Brandon Osterbind obtained a $100,000 policy limit pellet gun shooting settlement after a homeowner’s insurance coverage dispute and court battle.
Our client was a 10-year-old boy who was playing in the woods with his friends behind their neighborhood, as kids are expected to do. While many days kids these days spend more time playing video games than playing in the woods, this is not so for our client and his friends. Hearing them recount the events of that day will take even the youngest jurors in Lynchburg back to the fondest memories of their childhood.
While our client and his friends were playing in the woods, the defendant was playing with a 13-year-old boy who lived in the same neighborhood, which was adjacent to our client’s neighborhood. The Defendant knew that our client was in the woods and he knew the general location of where they were. Nevertheless, he began shooting a pellet gun in that general direction. Our theory was that he did not intend to shoot our client but he intended to scare him and his friends.
One of the pellets entered the side of his stomach and became lodged in his abdomen near his colon. He went to Lynchburg General Hospital and was transferred to UVA for surgery that same day.
At first, the defendant and his 13-year-old friend lied to the authorities, to our client and his friends, and to our client’s father about their involvement in the event. They denied shooting their pellet guns at all and said that they were playing basketball in the cul-de-sac and heard loud screaming in the woods so they ran to see what was going on. Based on what happened later, this was clearly a lie.
The defendant and his 13-year-old friend finally admitted to knowing that the boys were playing in the woods and they admitted that they could hear the boys because they were being loud. The defendant told the detective that he could hear them playing in the woods. He also told the detective that he saw three boys when they came out of the tunnel in the woods and he saw them go toward the treehouse. The defendant ultimately admitted that he saw two boys leave the area and then decided to “shoot at birds” in between the tunnel and the treehouse. He told the detective that he was shooting at birds in between the tunnel and the treehouse but the 13-year-old friend told the detective that the defendant said he was trying to scare the kids in the woods.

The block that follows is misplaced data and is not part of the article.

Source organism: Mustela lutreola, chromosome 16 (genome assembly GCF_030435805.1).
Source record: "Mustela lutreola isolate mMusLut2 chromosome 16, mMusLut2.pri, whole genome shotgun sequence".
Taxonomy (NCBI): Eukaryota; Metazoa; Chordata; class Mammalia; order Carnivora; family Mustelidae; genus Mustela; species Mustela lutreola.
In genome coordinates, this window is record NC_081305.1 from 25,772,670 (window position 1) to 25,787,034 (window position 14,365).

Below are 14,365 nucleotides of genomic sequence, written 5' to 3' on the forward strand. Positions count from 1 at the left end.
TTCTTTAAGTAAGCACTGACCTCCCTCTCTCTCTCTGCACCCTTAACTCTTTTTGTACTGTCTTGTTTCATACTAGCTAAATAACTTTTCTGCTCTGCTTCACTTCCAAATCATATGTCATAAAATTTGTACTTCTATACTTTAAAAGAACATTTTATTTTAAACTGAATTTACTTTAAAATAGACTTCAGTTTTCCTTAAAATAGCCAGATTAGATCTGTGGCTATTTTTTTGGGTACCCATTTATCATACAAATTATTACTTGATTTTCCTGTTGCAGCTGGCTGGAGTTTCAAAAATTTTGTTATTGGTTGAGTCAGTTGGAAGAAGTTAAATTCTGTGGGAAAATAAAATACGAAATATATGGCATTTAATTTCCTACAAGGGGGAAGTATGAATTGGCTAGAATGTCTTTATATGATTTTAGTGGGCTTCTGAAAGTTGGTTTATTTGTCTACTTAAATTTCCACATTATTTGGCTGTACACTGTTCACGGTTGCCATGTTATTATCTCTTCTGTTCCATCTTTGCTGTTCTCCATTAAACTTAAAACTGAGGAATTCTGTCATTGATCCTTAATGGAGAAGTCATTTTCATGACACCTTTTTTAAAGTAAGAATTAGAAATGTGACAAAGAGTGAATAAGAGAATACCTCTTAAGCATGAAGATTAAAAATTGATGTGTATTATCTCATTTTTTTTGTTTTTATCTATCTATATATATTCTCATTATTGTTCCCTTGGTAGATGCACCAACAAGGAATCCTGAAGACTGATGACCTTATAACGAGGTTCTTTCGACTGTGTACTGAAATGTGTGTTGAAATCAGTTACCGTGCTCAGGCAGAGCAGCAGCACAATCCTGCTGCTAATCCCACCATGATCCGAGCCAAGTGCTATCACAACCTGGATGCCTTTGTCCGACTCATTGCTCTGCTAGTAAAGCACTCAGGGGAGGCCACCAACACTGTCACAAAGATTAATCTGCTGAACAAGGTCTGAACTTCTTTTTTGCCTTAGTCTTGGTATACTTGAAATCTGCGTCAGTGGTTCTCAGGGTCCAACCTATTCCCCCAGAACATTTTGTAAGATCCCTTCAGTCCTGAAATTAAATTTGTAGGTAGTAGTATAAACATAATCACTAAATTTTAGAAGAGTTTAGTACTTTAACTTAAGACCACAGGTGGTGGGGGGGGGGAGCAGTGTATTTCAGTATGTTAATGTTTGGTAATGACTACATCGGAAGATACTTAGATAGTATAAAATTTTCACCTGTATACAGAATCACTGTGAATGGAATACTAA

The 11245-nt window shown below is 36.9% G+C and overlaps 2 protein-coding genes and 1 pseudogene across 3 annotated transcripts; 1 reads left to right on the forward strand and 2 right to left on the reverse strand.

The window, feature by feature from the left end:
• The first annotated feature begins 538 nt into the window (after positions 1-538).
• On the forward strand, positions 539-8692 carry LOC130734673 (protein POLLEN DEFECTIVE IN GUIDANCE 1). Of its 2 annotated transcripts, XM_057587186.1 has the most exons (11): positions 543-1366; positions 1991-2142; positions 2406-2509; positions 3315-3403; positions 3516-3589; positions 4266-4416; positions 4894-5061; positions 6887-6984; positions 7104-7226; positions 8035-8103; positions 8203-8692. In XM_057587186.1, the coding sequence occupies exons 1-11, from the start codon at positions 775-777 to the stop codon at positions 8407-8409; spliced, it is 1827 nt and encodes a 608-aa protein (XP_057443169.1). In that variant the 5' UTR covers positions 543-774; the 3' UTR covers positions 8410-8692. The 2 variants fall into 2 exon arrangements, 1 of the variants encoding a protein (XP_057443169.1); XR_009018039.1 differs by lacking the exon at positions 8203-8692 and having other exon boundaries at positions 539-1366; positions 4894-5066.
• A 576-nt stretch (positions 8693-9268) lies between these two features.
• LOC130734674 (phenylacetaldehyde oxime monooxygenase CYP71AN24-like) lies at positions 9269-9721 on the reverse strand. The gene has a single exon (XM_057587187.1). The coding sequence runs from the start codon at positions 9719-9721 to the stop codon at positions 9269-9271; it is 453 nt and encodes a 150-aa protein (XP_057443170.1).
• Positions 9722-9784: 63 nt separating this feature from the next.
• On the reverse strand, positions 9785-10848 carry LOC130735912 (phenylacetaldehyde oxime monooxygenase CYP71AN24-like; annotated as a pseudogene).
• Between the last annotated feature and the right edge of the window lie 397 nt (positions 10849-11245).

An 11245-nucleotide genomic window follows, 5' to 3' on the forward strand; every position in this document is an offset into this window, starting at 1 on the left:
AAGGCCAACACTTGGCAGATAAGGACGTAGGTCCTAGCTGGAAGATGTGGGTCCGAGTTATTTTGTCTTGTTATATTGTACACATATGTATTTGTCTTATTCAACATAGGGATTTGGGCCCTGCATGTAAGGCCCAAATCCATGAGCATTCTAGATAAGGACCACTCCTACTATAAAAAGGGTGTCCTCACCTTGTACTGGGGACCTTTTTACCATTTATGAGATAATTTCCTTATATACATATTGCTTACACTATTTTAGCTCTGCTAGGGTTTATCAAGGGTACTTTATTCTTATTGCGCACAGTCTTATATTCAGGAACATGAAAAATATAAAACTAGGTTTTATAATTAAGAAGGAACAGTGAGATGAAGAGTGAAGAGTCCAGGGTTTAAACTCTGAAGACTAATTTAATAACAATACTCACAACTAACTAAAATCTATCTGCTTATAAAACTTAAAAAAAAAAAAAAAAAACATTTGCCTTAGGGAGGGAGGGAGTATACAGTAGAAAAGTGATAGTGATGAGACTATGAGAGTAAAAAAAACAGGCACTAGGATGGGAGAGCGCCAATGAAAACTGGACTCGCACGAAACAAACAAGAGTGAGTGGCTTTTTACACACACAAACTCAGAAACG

The defendant knew that the boys were in the woods. He admitted that he saw two leave but did not see the third leave, but he assumed that he went somewhere else. They had not; however, and our client’s 11-year-old friend testified in the criminal trial that he and his brother were 5-10 feet from the tunnel when they heard the shots. The defendant, who admitted to the detective that he is not a good shot, fired his pellet gun into the woods. According to the boys, several shots were fired, and one struck our client in the side. According to the defendant, both he and his 13-year-old friend were shooting into the woods, but the 13-year-old friend was reloading when the defendant fired the last shot and they both heard a loud scream.
“General negligence principles require a person to exercise due care to avoid injuring others.” RGR, LLC v. Settle, Record No. 130633 at 15, 764 S.E.2d 215, ___ (citing Overstreet v. Security Storage & Safe Deposit Co., 148 Va. 306, 317, 138 S.E. 552, 555 (1927); Charles E. Friend, Personal Injury Law in Virginia § 1.1.1., at 2 (3rd ed. 2003)). The defendant owed a duty of care to our client to “avoid conduct that creates risks of harms to others.” Id. (citing 2 Dan B. Dobbs, The Law of Torts § 251, at 2-3 (2nd ed. 2011)).